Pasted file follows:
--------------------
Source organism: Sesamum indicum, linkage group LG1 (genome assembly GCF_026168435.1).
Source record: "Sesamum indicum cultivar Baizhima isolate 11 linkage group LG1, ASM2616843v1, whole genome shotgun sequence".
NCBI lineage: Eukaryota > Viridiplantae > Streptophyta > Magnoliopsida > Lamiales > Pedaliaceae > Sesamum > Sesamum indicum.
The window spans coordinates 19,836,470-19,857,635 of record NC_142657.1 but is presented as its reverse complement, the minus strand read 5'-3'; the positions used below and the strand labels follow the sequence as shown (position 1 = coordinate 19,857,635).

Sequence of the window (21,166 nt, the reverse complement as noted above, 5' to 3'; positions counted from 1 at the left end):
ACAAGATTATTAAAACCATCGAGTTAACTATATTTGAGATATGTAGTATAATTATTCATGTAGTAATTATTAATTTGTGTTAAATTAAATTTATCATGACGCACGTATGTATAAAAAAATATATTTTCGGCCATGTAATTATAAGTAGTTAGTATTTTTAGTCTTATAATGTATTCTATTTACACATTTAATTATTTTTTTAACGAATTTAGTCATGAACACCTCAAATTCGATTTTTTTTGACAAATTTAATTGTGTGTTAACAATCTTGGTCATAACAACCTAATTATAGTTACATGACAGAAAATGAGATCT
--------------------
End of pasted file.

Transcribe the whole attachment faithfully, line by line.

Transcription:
Source organism: Sesamum indicum, linkage group LG1 (genome assembly GCF_026168435.1).
Source record: "Sesamum indicum cultivar Baizhima isolate 11 linkage group LG1, ASM2616843v1, whole genome shotgun sequence".
NCBI lineage: Eukaryota > Viridiplantae > Streptophyta > Magnoliopsida > Lamiales > Pedaliaceae > Sesamum > Sesamum indicum.
The window spans coordinates 19,836,470-19,857,635 of record NC_142657.1 but is presented as its reverse complement, the minus strand read 5'-3'; the positions used below and the strand labels follow the sequence as shown (position 1 = coordinate 19,857,635).

Sequence of the window (21,166 nt, the reverse complement as noted above, 5' to 3'; positions counted from 1 at the left end):
ACAAGATTATTAAAACCATCGAGTTAACTATATTTGAGATATGTAGTATAATTATTCATGTAGTAATTATTAATTTGTGTTAAATTAAATTTATCATGACGCACGTATGTATAAAAAAATATATTTTCGGCCATGTAATTATAAGTAGTTAGTATTTTTAGTCTTATAATGTATTCTATTTACACATTTAATTATTTTTTTAACGAATTTAGTCATGAACACCTCAAATTCGATTTTTTTTGACAAATTTAATTGTGTGTTAACAATCTTGGTCATAACAACCTAATTATAGTTACATGACAGAAAATGAGATCT